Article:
Moving to Germany


Students from Australia, Canada, all other European countries, Israel, Japan, New Zealand, the USA, and some South and Central American countries do not need an entry visa. If you are not from one of these countries, please check whether you need an entry visa for Germany. Information is available from your embassy or with the Ministry of Foreign Affairs (Auswärtiges Amt). Unless you are a citizen of the European Union, you have to apply for a student visa - without a student visa , you may not stay longer than three months every half-year period in Germany.

You have to submit an application for a student visa to your nearest German embassy. Documents have to be presented proving inter alia that you have been accepted for studies by a German university. The German embassy will then forward the visa application for assessment to the foreigners authority ("Ausländerbehörde") in the town housing the university. The visa for entry can only be issued after the foreigners authority has given its approval. Details on the documents to be presented with your visa application are often available on the webpage of the German embassy or directly from the embassy itself. It should be noted that the visa application process can take up to three months, in some cases even longer, so apply for a student visa in time!

go to Top

Residence Permit

German law requires you to hold an official residence permit. This is why you have to register with the Foreigner’s Registration Authority (Ausländerbehörde).  Click on the following links for information about the nearest Foreigner’s Registration Authority (Ausländerbehörde) office to each university:

It may be good to ask a fellow student to accompany you. 

For your registration, please take the following documents with you:

  • Your ID card or passport (if you come are a national of the non-EU countries),
  • Your visa (if you are a student from a country for which visa regulations apply),
  • Proof of German bank account with sufficient financial resources (letter from your scholarship organization, a declaration of your parents that they support you financially or the like)
  • A passport photo (if you are a national of an non-EU country)
  • A certificate of matriculation of the ITIS Master's course
  • A proof that you have an insurance for at least one year

You will then receive your residence permit (Aufenthaltsgenehmigung) and your residents’ registration certificate (Meldebescheinigung). Please preserve these documents carefully as you will need them occasionally, e.g., when opening a bank account or applying for a library card at the public library.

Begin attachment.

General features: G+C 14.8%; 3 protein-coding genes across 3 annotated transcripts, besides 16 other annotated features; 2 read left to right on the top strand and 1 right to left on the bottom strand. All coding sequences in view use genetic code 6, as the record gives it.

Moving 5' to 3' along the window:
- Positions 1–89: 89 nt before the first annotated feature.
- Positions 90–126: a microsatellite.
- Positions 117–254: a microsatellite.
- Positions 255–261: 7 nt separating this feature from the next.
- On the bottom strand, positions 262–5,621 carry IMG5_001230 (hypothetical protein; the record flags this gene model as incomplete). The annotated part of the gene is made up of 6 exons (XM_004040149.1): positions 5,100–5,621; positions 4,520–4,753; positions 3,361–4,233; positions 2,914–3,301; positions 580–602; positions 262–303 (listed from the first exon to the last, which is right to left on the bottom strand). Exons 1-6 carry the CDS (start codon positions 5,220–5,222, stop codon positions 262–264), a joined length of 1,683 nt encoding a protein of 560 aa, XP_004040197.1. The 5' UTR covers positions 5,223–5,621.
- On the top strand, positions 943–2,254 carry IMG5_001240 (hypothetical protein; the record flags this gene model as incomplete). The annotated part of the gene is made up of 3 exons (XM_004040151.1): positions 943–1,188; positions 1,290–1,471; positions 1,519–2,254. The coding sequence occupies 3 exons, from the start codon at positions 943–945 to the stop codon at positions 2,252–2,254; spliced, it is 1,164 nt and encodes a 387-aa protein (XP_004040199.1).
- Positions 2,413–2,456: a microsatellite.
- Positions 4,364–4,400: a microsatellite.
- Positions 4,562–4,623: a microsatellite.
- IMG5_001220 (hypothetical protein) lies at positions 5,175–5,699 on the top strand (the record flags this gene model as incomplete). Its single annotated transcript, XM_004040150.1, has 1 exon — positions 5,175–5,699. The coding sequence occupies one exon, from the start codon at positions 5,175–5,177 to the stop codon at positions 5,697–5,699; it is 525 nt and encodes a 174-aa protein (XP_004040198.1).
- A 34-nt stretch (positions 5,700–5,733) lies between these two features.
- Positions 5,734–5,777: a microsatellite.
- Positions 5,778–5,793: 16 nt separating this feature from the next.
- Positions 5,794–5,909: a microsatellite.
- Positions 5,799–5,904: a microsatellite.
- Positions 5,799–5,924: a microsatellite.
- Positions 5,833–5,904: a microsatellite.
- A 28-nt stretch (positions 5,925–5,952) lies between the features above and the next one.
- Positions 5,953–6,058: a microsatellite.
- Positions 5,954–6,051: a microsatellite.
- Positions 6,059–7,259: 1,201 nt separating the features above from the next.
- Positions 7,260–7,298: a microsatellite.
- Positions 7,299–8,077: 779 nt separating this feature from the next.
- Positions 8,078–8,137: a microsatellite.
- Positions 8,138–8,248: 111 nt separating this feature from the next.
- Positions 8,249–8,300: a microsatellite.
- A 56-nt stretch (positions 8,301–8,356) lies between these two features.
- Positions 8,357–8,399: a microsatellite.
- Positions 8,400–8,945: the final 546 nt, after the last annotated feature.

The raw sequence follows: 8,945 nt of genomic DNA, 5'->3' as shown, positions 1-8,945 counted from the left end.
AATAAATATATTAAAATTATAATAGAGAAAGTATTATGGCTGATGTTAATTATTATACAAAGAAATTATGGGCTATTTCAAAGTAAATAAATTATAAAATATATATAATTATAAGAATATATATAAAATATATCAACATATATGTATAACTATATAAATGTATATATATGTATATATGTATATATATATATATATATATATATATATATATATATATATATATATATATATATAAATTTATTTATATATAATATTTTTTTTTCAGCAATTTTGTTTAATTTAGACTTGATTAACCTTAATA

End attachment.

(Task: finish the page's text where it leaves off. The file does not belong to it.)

go to Top


It is essential to ensure that you have sufficient funds to cover all your expenses while studying in Germany. Please assess your financial position early on and realistically before leaving your country. It is very important that you do not expect to rely on wages earned from part time work in order to finance your Master's study. You can talk to your tutor about possible means for funding your studies.

For your visa and residence permit you will have to provide, the German Embassy and the Foreigner’s Registration Authority (Ausländerbehörde), with proof of having sufficient financial resources for at least one year. The proof is required again at the beginning of each subsequent year in order to renew your residence permit. The sum you are required to prove is based on current living standards in Germany and amounts at present to 670 € per month and 8040 € for a whole year. As a full-time student you will not have much time to take paid employment. The ITIS master program is intensive and it might be difficult for you to work part-time without affecting your studies. However, many students do undertake part-time work, either to improve their financial position or to gain experience and work-related skills. If you are considering part-time employment in Germany you must observe German labor law regulations for international students. Most students from non-EU countries are not allowed, under the terms of their visa, to work more than 90 days or 180 half days per year alongside their studies. German authorities adhere strictly to the employment laws, failing to heed these laws may subject you to deportation from Germany. You should also note that due to the increasing unemployment rate in Germany, student jobs are not readily available.

go to Top


Medical Care

All students studying in Germany must have an adequate health insurance cover under the German Statutory Health Insurance for Students (Gesetzliche Krankenversicherung für Studenten). Proof of this has to be presented when you enroll for your courses. Without sufficient health insurance cover you cannot be enrolled at the university.